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Odd Wisconsin Archive

Out of Town on a Rail

James Buck came to Milwaukee in 1837 and helped construct many of its first homes and businesses. For decades he would also drop in on friends in the city's newspaper offices, who would give him fragments of papers with stories about local life. These he pasted into scrapbooks alongside other memorabilia which, combined with his memory, allowed Buck to ultimately write a massive, four-volume history of the city. As might be expected, it's more of an anthology of odd tales than a modern narrative history, and it contains this anecdote of early German immigrants.

On April 5, 1850, "a German, living at that time in the Ninth ward, was accused by his wife of abusing her during child-birth, upon which his neighbors went to his house, placed him upon a rail, first giving him a coat of tar and feathers, after which they carried him down Third to West Water, down West Water to Spring, crossed to East Water, down East Water street to the bridge at Walker's Point, crossed to Ferry, up Ferry to South Water, up South Water to Reed, down Reed to Florida, up Florida to Hanover, up Hanover to Elizabeth street, intending to carry him out of town and kill him, which they certainly would have done had they not been prevented by Dr. L. W. Weeks and myself, who succeeded after much trouble in convincing them that such an act would hang every one of them.

"The poor frightened wretch begged piteously for his life all the while. In appearance he resembled nothing that is upon the earth, in the air above or the waters beneath it; and to say that he looked like the devil would certainly be treating that functionary with great disrespect, for although described as having horns and hair, he has never received a coat of tar and feathers yet, being much too sharp for that, although he has, no doubt, often been the indirect cause of its application to others. When released he at once took to the marsh and buried himself in its oozy depths, from which he was finally persuaded to emerge by the constable, aided by a revolver, and taken to jail, where, after being used as a bed bug exterminator for a few days, he was released.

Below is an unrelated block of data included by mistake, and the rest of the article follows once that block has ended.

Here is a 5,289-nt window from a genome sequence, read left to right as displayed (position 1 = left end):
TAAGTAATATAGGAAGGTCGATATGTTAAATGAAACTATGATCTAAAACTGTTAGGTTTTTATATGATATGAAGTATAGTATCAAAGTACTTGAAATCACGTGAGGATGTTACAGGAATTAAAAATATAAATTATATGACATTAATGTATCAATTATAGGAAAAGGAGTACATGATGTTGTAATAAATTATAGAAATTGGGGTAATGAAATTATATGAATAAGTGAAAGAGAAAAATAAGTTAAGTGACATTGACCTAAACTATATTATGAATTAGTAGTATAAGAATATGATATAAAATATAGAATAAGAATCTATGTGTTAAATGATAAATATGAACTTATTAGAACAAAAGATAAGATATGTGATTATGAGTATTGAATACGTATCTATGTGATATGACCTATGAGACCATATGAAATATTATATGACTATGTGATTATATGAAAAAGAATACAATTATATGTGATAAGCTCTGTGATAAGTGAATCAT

"The most wonderful part of this affair was, that a man could be carried through the city as he was in broad daylight, and no one interfere to rescue him until he came opposite my house; but such was the fact, nevertheless. Neither was there anything done with the brutes who committed this cruel deed." [pages 262-263]

Buck's Pioneer History of Milwaukee has recently been put online in its entirety at Google Books. His 1873 manuscript memoir of coming to Milwaukee is also online, at Turning Points in Wisconsin History.

:: Posted in Bizarre Events on September 16, 2007

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